Google this. Blawgletter gets as-they-happen Google Alerts by email. You might consider it too. Don’t cost nothin’.
Our Alerts include items that mention "contingent fee" (or its yokely doppelganger, "contingency fee"). Most reference ads for personal injury lawyers, especially ones handling (still!) "mesothelioma" cases.
A claim of sameness. A more interesting one caught our eye yesterday. The item appeared on David Giacalone’s f/k/a blog under the lower-case title obama’s tort reform creds? On the way to finding Barack Obama neither fish nor fowl in tort reform terms, the post notes (with emphasis ours) that f/k/a has "written extensively on the topic of the standard contingency fee (charging virtually every personal injury client the same percentage fee regardless of how risky or easy the case might be), which we believe consistently extracts excessive fees from clients." And it refers the reader to "our four-part essay on the ethics and economics of contingency fees."
The "same percentage fee" and "excessive fees" got our attention. Specifically they provoked, how you say, dubiositousness. While we don’t practice in the p.i. arena, we do recall that in January we saw a study that attributed the uniformity of contingent fee percentages in personal injury matters to some kind of "sorting" process. Cases sort themselves into a rough order of strength: The strongest cases go to the best lawyers, middling ones attract the not-so-greats, and the weakest end up with the pikers. The clients don’t mind paying one-third because a 33.3 percentage assures that each gets the highest quality his or her individual case can attract.
Take a for instance. Say you have a great case — hard damages of $10 million, a solvent defendant, and good liability facts. A hack lawyer would positively salivate at landing you as a client. He might even discount the usual one-third to keep you from going elsewhere. But will you hire him? Or will you go with the best personal injury trial lawyer in the state? You know — the courtroom dynamo who doesn’t need your case because she has so many other terrific ones to work on?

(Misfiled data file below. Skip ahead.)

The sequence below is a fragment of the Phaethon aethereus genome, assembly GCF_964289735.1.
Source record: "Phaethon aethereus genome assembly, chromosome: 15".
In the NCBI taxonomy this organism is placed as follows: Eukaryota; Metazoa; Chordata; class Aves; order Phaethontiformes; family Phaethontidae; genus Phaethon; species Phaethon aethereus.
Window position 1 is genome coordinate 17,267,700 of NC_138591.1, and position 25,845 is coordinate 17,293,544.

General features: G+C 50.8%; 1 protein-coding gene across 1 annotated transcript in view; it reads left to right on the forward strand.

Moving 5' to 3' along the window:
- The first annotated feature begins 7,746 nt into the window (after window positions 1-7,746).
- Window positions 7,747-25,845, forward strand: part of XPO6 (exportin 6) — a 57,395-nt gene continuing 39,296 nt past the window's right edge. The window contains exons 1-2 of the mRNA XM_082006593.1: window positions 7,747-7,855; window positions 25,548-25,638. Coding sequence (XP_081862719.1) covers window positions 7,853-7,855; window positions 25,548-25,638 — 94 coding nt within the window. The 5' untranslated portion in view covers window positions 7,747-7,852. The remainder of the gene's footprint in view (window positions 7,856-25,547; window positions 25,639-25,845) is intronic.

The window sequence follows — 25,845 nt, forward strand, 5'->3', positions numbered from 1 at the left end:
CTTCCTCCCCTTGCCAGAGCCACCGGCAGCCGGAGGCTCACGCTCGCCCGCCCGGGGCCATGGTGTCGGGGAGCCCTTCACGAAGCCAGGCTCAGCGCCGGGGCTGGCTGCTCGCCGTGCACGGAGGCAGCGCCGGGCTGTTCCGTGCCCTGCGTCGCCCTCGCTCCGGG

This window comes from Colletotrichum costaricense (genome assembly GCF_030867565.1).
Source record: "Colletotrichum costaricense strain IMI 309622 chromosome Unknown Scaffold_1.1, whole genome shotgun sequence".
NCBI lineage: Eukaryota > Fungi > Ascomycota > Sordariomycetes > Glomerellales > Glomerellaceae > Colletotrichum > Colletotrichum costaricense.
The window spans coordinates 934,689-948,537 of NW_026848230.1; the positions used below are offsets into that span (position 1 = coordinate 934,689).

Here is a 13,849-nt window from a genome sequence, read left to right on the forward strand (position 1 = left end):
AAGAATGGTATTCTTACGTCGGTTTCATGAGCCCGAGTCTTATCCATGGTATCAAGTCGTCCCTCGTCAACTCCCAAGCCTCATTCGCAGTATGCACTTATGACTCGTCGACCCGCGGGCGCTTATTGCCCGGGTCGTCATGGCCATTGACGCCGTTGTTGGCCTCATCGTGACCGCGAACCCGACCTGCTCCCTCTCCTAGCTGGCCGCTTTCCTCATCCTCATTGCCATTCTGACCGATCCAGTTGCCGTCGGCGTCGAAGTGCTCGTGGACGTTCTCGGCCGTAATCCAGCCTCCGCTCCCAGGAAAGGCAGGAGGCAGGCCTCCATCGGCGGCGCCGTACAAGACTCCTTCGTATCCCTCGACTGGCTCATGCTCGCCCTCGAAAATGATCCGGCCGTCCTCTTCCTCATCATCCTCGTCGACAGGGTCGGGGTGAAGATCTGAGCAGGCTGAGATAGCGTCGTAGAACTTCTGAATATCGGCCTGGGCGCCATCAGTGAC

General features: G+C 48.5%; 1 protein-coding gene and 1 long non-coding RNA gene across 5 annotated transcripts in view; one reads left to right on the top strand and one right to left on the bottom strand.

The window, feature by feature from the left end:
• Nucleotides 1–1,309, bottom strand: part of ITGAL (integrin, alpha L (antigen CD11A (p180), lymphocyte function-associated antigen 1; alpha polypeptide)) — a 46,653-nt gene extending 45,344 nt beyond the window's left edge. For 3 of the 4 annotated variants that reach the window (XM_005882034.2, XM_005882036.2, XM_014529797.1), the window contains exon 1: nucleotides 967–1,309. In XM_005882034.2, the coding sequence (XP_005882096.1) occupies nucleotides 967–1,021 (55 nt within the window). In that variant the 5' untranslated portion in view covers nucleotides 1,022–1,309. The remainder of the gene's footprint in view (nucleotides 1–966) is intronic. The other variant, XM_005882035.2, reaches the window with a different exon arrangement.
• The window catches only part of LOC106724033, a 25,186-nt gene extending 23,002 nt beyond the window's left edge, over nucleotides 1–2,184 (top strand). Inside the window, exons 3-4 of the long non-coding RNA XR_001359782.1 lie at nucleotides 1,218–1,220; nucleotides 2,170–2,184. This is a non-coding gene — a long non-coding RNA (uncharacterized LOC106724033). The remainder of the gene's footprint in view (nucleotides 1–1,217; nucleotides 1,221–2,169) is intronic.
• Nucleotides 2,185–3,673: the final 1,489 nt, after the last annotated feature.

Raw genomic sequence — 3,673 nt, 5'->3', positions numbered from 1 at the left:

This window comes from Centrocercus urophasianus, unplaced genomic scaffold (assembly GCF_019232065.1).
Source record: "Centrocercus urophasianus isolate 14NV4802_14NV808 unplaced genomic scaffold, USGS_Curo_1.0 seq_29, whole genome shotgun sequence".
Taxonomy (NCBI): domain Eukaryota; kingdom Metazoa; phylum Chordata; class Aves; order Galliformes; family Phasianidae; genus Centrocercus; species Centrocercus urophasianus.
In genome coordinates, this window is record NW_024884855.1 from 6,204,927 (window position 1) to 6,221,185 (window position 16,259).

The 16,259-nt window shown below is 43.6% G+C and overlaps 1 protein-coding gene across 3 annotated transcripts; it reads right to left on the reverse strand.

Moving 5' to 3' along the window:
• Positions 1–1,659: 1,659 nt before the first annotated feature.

Commercial angle. We must say that we find the "sorting" conclusion appealing. We also expect that, if accurate, it applies with even greater force in the context of commercial — business v. business — litigation.
Why? In the first place, commercial litigants know more. They may not have served as president of the Harvard Law Review, but they do have contacts in the business and legal communities as well as the resources and savvy to evaluate credentials, look at success rates, and judge other signs of competence. So you’d expect businesspeople to do an even better job of finding the best contingent fee lawyer for their cases.
You’d also anticipate that companies and business owners grasp how to turn competition to their advantage. They know to shop their cases to compare offers. They understand that a "standard" contingent fee represents a starting point for negotiation. They or their regular counsel can haggle over terms — not only the contingent percentage but also who pays expenses, whether expenses come out before computing the fee, and under what circumstances the lawyer can withdraw. Fee terms thus vary widely in commercial contingent fee litigation.
Businesses with money also enjoy more options. Law firms that will work on a contingent fee basis usually will offer also to take cases on an hourly basis, for a periodic flat fee, or under an arrangement that blends hourly with contingent. The business client chooses.
Bottom line. We favor contingent fees because they shift downside risk to the lawyer, better aligning the interests of client and lawyer. Clients appreciate them too. The study concluded, in fact, that clients so like the idea of shedding some of the risk of loss that they’ll gladly agree to pay a contingent fee 2.5 times as big as the fees they’d expect to pay to an hourly lawyer. What does that tell you?